Tuesday, April 12, 2011
You know a book is good when you're bummed to be deplaning a cross-country flight before you've finished reading. But that's what happened to me with Evan Dawson's Summer in a Glass: The Coming of Age of Winemaking in the Finger Lakes recently.
The book tells the stories of 13 winemakers in the New York State wine region, each extensively researched and told in a narrative non-fiction format. I found the approach particularly effective in conveying each winemaker's story and raising their wines to a higher level of understanding and potential enjoyment. On several occasions I found myself wanting to seek out specific wines described in the book.
If the idea of reading winemaker stories leaves you uninspired I think I might know how you feel. For me, most winery stories sound similar: Guy makes boatloads of money in a non-related industry, dumps it into the sexier wine trade and is now producing wine made with unparalleled standards at unbelievably high prices. That said Summer in a Glass succeeds by relating stories in a way the winemakers themselves might have trouble conveying with a similar level of intrigue.
Perhaps that's because the author is a storyteller by trade anchoring the news desk at Rochester's ABC affiliate. He's also a wine writer who contributes regularly to online wine publications - primarily the highly regarded New York Cork Report. Dawson is the kind of writer I find interesting regardless of the subject he's writing about -- whether it's migraines, Barbaresco or Finger Lakes Riesling.
Impressive On a Number of Levels
First and foremost there's the undeniable charm of being transported to a region like the Finger Lakes. Given its duration and intensity, winter in the Finger Lakes makes summer all the more appreciated and Dawson captures the essence of each season beautifully. It's never in your face with metaphors but the notion of how special warm summer nights are comes through brilliantly.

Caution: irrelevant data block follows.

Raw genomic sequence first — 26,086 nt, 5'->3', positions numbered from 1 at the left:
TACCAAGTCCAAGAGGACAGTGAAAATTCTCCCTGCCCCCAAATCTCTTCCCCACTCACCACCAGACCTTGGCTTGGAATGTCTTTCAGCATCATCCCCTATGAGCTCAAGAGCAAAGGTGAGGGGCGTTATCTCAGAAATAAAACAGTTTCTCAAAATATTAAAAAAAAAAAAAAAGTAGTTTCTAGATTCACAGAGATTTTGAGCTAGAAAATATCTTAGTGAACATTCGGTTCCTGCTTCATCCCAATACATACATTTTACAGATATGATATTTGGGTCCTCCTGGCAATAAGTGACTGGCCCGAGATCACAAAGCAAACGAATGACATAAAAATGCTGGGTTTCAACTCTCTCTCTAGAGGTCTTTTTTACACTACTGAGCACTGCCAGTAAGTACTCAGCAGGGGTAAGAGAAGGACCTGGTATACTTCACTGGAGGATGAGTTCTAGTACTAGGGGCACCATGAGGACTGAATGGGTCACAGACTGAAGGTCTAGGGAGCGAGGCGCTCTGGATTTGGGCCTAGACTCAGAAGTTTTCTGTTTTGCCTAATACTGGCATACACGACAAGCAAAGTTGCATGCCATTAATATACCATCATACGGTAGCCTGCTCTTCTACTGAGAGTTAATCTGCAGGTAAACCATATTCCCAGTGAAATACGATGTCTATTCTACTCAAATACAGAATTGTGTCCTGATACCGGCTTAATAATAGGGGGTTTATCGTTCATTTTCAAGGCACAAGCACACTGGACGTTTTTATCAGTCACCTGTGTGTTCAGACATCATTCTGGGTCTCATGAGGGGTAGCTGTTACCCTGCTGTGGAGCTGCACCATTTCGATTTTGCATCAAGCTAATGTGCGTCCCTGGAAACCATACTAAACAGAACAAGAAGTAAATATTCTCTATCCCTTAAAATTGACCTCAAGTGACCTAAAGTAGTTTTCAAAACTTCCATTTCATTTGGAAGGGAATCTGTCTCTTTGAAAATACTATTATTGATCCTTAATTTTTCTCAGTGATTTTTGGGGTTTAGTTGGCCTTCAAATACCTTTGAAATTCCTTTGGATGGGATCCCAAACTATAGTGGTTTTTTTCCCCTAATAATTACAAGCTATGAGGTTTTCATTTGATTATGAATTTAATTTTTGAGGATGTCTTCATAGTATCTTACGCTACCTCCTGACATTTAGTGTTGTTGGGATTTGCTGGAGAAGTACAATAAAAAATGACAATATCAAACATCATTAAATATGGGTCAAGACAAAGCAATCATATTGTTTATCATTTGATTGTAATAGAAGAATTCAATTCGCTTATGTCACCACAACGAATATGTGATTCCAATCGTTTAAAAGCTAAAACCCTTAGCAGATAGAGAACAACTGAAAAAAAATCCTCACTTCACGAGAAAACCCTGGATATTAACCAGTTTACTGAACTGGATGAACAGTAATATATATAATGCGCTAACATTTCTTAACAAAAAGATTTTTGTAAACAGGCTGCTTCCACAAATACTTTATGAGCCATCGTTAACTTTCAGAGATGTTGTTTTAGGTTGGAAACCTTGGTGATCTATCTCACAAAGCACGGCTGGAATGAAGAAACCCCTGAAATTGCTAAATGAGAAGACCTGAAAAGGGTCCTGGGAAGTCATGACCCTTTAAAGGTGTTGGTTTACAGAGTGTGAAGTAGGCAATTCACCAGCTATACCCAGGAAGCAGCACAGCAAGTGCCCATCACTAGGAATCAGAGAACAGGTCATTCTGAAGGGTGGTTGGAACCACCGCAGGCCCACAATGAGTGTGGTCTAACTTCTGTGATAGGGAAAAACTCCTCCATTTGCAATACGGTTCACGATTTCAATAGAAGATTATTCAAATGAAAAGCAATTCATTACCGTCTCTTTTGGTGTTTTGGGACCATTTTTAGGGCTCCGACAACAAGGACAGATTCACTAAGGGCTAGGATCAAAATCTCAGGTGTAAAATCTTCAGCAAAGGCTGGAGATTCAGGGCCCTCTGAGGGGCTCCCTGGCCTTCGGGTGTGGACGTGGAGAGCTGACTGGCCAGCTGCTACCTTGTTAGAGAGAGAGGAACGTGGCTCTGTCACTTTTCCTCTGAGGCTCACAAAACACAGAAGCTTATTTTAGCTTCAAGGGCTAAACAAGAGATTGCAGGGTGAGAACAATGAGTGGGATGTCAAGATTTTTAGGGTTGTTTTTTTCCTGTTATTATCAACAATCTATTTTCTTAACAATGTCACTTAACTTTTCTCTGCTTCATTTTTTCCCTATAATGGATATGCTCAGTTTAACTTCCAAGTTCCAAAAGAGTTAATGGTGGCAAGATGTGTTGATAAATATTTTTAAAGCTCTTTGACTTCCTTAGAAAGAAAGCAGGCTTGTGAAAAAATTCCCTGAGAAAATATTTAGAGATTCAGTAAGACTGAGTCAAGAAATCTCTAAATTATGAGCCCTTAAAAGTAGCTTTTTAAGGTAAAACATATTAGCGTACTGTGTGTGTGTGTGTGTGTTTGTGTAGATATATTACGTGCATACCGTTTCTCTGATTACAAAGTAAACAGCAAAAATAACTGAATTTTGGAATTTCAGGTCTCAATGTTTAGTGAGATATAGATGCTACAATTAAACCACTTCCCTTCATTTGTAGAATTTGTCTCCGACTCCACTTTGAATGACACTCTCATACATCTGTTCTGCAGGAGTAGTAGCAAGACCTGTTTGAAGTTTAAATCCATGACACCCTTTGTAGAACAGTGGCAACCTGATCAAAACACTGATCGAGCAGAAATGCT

At its best Summer in a Glass weaves chapters together in near-cliff hanger style showing the interconnectedness of winemakers in the region leaving the reader wondering how each winery will fare.
The work Dawson put into researching the stories relayed is evident and pays dividends. Dawson's wide-open, inclusive personality comes through brilliantly as he embeds just enough of himself in the story to draw the reader in.
One of the most difficult things to do as a narrative story teller, I think, is convey a story about the less-likeable character. It's relatively easy to tell the story of a gregarious German like Anthony Road's Johannes Reinhardt but revealing the essence of a highly regarded but not-so-collaborative winemaker like Hermann Wiemer is a different challenge. As an author you know the subject will read what you've written - and might not be happy with it - but Dawson finds a way to find the best lighting for each personality while painting an accurate picture.
Conclusion and Recommendations
After reading Summer in a Glass in some ways I regret not visiting the region already. But at the same time I feel I now have a reliable guide pointing me some of the best producers in the region and an interest in tasting the wines to compare notes with what's described in the book.
If you're a content creator you might find yourself wondering as you read the book: Could I write something on par with this about another wine region? Regardless of the answer the fact the book has you asking that question is, I think, an inspiring achievement in itself.
I highly recommend Summer in a Glass for anyone interested in good stories about wine, especially in the Finger Lakes, and especially if you're headed there for a visit any time soon.
More info here: http://evandawsonwrites.com
4.5/5 Stars WWP: Highly Recommended